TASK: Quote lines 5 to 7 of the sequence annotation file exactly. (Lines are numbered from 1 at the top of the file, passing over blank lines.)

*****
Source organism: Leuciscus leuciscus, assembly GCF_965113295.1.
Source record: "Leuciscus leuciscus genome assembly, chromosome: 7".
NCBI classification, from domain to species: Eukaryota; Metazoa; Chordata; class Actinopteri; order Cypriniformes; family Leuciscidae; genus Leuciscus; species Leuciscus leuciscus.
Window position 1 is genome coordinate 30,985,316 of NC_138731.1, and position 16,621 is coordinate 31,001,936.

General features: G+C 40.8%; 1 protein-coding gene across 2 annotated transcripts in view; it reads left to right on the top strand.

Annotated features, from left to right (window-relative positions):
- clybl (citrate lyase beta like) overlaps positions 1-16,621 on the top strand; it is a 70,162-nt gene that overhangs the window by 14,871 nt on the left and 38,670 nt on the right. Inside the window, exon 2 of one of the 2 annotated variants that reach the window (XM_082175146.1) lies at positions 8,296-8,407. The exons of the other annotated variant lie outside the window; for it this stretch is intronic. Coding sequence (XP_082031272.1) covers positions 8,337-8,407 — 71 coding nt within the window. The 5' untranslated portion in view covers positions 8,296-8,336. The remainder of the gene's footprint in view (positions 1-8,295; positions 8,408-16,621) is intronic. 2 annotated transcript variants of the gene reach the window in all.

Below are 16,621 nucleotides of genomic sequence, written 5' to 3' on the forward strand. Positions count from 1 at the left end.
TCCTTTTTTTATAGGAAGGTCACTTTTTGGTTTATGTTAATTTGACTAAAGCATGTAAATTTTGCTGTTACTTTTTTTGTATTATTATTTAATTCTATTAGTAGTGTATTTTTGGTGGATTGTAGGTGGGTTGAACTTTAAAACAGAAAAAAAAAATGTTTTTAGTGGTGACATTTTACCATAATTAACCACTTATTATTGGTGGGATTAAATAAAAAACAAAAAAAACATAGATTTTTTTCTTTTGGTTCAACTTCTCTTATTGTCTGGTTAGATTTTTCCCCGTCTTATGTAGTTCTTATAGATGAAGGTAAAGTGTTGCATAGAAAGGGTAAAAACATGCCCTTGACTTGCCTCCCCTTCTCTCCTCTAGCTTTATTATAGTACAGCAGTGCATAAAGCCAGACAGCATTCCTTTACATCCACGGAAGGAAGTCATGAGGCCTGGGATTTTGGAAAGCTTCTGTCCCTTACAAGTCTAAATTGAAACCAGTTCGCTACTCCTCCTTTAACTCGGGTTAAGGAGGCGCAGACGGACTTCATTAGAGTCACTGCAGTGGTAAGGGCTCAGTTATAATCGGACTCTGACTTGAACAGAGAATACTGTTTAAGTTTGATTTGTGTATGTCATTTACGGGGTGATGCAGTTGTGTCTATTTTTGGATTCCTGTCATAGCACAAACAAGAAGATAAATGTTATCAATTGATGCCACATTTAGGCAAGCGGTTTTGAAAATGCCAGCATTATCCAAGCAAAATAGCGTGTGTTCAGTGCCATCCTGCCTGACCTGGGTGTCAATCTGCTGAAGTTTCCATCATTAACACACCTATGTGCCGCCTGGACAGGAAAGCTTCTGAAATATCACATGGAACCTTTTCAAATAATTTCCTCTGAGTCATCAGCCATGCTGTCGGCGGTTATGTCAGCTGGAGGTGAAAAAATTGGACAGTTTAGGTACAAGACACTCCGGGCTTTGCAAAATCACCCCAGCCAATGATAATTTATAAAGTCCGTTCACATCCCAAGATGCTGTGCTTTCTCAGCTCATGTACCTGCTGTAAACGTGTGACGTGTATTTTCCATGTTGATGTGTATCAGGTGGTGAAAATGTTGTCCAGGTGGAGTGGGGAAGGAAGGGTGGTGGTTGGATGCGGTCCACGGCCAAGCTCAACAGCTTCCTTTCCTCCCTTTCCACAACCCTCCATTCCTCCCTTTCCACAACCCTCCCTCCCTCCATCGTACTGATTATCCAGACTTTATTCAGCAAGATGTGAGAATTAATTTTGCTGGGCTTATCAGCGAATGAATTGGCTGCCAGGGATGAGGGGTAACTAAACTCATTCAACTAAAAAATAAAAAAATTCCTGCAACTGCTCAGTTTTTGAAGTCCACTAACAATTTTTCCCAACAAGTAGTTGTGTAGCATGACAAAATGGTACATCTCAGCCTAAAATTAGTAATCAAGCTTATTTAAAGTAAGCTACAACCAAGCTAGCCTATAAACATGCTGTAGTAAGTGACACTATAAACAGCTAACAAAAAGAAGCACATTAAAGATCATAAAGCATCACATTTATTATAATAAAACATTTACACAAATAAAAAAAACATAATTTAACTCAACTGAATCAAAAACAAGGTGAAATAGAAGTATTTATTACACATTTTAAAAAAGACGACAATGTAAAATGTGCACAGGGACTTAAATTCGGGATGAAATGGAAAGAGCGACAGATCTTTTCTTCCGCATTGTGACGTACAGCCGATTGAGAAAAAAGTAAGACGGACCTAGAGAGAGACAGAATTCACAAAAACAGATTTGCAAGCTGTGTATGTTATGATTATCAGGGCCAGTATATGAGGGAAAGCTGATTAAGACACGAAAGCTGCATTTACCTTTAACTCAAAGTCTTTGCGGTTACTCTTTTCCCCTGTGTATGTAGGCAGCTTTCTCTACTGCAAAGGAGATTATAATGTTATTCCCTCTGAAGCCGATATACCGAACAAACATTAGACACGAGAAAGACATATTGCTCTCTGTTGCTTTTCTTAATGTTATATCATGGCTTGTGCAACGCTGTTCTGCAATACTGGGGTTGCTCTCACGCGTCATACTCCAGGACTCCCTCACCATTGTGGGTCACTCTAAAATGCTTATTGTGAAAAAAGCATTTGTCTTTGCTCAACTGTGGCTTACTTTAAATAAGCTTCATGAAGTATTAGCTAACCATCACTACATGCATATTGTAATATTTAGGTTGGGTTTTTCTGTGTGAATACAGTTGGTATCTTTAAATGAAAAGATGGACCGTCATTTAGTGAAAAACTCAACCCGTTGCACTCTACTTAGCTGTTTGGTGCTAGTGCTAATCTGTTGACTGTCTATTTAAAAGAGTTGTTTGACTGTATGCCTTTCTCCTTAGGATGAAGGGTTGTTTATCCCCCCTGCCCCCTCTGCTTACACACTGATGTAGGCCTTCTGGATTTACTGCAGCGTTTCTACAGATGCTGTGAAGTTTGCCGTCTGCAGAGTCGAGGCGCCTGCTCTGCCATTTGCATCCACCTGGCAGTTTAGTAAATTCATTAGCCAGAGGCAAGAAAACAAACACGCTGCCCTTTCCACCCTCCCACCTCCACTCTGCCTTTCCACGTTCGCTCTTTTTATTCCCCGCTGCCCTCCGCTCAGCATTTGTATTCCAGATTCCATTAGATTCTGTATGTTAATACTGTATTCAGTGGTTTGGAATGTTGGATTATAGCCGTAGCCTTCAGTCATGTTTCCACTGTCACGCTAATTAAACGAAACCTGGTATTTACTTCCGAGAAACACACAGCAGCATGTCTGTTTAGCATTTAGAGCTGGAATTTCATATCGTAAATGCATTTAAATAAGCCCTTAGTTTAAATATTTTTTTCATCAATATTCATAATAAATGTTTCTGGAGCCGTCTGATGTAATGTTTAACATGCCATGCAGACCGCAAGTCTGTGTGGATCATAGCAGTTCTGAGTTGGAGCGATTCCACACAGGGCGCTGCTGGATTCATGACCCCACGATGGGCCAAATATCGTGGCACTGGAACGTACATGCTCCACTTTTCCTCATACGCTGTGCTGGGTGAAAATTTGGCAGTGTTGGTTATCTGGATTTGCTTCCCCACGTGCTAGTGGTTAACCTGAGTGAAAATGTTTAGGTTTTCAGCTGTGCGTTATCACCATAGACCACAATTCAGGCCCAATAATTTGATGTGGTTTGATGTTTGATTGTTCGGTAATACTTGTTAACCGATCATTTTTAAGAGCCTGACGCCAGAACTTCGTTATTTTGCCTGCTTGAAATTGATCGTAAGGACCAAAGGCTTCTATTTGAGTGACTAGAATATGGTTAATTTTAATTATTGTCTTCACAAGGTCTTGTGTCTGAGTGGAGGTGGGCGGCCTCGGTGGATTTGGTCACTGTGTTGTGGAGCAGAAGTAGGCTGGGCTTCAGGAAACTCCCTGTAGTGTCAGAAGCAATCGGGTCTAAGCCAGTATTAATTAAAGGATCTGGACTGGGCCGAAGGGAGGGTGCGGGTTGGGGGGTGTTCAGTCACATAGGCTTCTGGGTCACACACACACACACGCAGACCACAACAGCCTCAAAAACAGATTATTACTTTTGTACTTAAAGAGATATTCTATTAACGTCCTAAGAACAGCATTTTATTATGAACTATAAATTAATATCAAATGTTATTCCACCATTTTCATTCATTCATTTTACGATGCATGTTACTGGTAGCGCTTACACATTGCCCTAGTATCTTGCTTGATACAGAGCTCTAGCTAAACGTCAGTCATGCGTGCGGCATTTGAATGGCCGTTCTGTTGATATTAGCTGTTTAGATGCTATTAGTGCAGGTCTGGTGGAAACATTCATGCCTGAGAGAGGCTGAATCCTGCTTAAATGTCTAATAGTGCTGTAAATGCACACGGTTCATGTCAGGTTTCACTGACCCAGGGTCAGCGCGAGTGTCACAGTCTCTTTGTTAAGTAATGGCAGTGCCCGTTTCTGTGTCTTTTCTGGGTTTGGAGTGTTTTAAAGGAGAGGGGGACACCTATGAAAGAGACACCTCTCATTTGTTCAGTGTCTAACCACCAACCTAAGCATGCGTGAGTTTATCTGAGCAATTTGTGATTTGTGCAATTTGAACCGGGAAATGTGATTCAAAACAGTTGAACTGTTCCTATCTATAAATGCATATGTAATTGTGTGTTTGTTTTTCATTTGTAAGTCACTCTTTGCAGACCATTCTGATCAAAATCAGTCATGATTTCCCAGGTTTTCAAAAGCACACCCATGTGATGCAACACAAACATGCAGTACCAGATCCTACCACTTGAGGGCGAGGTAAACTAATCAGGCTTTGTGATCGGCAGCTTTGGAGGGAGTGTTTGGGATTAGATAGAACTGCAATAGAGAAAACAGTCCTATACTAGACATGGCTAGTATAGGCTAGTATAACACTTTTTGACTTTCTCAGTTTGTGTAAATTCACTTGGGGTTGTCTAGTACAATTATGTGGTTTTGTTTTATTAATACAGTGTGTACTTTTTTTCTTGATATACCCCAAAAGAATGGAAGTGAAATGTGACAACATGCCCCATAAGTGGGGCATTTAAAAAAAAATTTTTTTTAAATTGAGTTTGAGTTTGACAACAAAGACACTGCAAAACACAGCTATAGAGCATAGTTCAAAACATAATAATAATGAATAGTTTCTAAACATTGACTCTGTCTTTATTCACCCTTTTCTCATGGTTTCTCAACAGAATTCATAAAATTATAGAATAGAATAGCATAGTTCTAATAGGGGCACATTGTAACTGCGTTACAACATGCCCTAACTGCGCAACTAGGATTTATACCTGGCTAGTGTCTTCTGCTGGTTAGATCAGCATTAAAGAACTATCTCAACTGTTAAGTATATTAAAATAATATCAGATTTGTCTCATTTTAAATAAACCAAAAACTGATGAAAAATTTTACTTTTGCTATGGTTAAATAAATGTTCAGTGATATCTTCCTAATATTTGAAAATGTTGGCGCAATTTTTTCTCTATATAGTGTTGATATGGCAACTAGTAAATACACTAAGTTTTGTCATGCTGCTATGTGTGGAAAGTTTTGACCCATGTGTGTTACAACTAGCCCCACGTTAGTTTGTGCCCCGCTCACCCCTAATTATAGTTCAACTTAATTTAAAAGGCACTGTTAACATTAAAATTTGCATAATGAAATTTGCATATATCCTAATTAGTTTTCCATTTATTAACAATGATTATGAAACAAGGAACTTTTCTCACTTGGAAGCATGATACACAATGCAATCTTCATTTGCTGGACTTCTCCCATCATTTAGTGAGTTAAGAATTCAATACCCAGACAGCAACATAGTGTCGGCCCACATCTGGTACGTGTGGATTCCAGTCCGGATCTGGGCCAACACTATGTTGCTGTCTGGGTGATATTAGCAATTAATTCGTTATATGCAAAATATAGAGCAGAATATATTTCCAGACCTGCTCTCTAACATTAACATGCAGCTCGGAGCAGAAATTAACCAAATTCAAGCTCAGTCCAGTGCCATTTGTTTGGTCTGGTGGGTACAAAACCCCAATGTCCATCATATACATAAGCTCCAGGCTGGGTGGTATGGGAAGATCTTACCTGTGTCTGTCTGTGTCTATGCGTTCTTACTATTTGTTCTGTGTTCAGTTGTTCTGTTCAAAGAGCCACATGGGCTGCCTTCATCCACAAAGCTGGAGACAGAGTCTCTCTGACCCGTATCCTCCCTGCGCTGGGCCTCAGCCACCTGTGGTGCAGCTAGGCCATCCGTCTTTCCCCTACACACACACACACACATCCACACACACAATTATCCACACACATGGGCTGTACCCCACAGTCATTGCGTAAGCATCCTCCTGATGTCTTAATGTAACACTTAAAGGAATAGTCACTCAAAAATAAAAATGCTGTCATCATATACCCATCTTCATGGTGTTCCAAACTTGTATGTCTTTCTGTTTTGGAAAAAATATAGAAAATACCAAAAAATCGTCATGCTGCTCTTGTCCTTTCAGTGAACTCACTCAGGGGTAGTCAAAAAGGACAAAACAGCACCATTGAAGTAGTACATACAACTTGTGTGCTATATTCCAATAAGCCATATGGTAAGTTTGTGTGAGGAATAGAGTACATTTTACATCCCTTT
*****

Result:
General features: G+C 40.8%; 1 protein-coding gene across 2 annotated transcripts in view; it reads left to right on the top strand.

Annotated features, from left to right (window-relative positions):
- clybl (citrate lyase beta like) overlaps positions 1-16,621 on the top strand; it is a 70,162-nt gene that overhangs the window by 14,871 nt on the left and 38,670 nt on the right. Inside the window, exon 2 of one of the 2 annotated variants that reach the window (XM_082175146.1) lies at positions 8,296-8,407. The exons of the other annotated variant lie outside the window; for it this stretch is intronic. Coding sequence (XP_082031272.1) covers positions 8,337-8,407 — 71 coding nt within the window. The 5' untranslated portion in view covers positions 8,296-8,336. The remainder of the gene's footprint in view (positions 1-8,295; positions 8,408-16,621) is intronic. 2 annotated transcript variants of the gene reach the window in all.